"I do not like my red shirt."
Translation:Ich mag mein rotes Hemd nicht.
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I'm looking through the link (and my head is spinning), and I'm wondering if you could clear up some confusion.
Rule given (near bottom of page): "Usually after accusative and dative objects"
Rule given (two spots below that): "Usually before prepositional objects"
Example: "Er streitet nicht mit seinem Bruder."
Are these contradictory, or am I missing something? (Likely, as almost 100% of the page is beyond my grasp...)
They are not contradictory. They distinguish between direct/indirect objects (which follow the verb without a connecting preposition) and prepositional objects (where there is a preposition in between).
- Er hilft seinem Bruder nicht (after a dative object)
- Er grüßt seinen Bruder nicht (after an accusative object)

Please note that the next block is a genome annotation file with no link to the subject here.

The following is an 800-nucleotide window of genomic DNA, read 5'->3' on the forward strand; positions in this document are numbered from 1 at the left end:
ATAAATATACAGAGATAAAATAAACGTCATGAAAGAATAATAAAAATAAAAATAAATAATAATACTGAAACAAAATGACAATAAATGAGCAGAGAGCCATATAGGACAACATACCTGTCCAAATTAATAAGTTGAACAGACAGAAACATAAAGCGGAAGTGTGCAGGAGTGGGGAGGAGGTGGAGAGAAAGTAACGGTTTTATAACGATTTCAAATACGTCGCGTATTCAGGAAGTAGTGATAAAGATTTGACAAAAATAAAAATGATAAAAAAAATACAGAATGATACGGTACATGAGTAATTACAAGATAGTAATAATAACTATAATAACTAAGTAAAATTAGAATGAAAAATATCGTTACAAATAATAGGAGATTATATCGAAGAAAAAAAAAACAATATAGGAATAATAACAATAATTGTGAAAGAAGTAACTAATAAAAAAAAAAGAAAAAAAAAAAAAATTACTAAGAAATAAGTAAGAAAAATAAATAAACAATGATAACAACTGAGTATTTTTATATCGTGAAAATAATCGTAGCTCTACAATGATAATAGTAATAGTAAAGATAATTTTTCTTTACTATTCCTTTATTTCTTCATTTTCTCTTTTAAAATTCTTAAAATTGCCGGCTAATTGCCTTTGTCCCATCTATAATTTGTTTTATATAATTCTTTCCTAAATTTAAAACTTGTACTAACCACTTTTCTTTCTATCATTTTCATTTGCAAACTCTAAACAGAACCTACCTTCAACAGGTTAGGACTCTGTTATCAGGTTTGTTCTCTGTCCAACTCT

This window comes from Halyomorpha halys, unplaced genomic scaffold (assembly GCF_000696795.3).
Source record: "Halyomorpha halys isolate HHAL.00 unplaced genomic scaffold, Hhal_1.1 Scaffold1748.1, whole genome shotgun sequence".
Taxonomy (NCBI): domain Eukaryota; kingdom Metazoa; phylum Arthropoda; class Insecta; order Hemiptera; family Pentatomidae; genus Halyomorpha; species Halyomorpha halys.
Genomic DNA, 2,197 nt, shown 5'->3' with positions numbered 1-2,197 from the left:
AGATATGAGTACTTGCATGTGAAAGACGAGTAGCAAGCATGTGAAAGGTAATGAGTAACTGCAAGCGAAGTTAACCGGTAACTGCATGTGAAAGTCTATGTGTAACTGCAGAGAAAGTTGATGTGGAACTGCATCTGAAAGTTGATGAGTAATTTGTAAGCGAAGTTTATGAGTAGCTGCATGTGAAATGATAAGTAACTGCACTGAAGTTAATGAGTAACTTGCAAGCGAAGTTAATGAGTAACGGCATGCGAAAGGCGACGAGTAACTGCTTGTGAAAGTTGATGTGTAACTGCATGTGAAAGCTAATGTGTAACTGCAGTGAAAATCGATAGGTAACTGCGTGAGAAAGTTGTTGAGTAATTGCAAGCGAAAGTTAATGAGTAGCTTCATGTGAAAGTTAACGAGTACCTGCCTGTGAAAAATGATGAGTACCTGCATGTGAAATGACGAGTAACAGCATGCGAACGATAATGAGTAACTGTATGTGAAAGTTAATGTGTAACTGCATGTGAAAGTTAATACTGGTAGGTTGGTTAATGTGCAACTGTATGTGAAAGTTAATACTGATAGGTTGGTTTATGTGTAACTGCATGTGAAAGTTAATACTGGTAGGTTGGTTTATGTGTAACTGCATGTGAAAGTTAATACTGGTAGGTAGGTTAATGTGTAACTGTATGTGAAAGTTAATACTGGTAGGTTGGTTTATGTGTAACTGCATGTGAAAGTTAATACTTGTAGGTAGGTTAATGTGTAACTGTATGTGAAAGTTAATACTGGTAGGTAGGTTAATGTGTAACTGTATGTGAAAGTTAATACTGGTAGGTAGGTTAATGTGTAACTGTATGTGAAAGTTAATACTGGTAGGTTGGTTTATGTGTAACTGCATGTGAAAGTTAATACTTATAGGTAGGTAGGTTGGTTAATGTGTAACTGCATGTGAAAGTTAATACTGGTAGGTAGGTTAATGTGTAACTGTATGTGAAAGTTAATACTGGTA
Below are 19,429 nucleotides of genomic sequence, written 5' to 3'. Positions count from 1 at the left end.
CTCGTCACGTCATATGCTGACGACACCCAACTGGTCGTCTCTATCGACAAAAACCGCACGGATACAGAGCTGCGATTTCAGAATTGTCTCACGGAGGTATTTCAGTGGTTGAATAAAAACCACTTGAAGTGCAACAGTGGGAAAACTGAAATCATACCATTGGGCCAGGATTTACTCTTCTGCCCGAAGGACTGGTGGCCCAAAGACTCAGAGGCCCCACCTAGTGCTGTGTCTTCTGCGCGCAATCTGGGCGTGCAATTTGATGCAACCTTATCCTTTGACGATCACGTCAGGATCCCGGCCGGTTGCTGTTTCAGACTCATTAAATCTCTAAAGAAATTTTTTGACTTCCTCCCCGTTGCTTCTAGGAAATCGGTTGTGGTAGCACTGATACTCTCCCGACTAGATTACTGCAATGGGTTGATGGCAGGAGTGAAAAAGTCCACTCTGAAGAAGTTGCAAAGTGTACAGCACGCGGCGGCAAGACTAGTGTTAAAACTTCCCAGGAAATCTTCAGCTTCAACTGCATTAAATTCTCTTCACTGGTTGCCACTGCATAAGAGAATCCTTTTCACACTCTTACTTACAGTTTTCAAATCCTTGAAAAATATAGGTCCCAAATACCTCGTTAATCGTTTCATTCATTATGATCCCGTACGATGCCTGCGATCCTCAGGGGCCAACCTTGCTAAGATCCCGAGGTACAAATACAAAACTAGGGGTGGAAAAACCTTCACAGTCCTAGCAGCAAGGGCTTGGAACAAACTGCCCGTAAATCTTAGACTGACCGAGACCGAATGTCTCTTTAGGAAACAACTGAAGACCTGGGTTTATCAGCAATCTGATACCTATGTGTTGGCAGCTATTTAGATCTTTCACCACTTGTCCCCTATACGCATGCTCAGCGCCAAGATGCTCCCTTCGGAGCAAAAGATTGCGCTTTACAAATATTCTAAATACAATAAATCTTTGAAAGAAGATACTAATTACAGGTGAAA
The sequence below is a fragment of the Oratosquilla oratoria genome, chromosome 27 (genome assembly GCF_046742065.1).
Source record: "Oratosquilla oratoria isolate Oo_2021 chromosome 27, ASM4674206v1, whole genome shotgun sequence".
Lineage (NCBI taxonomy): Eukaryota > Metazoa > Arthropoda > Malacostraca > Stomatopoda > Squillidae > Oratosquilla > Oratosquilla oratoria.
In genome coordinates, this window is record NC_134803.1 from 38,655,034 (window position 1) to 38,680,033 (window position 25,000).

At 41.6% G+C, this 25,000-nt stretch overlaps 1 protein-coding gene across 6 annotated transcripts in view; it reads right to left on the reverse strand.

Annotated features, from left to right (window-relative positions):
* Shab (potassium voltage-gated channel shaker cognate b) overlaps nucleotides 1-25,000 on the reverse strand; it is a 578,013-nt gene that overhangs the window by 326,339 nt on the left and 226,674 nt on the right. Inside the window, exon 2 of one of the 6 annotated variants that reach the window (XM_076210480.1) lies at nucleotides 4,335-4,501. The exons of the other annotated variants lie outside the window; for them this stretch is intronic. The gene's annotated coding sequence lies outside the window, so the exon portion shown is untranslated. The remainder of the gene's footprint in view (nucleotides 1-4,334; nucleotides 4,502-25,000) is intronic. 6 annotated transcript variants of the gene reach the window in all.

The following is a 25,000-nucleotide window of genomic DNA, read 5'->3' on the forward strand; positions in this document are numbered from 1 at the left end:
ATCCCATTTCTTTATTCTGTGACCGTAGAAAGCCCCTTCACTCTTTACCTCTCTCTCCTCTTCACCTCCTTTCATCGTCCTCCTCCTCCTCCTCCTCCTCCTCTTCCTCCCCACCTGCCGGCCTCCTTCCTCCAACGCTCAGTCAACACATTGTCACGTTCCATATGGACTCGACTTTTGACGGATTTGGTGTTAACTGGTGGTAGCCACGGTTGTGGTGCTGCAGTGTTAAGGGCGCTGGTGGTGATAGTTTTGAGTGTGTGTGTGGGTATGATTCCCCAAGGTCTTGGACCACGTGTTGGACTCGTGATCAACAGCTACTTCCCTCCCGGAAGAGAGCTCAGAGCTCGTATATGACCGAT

- Er streitet nicht mit seinem Bruder (before a prepositional object in dative)
- Er geht nicht auf die Brücke (before a prepositional object in accusative)
The sentence itself doesn't have a case, but the cases used for the objects of the sentence will change depending on which version you go with.
If you go with "Ich mag mein rotes Hemd nicht." , then "Ich" is in nominative, and Hemd is a direct object (and therefore in the accusative). If you go with "Mir gefällt mein rotes Hemd nicht", then "Hemd" is in nominative and "Ich" is an indirect object (and therefore in the dative, which makes it "mir").
RotES is used for exactly the reason you stated; because Hemd is a neutral-gender noun.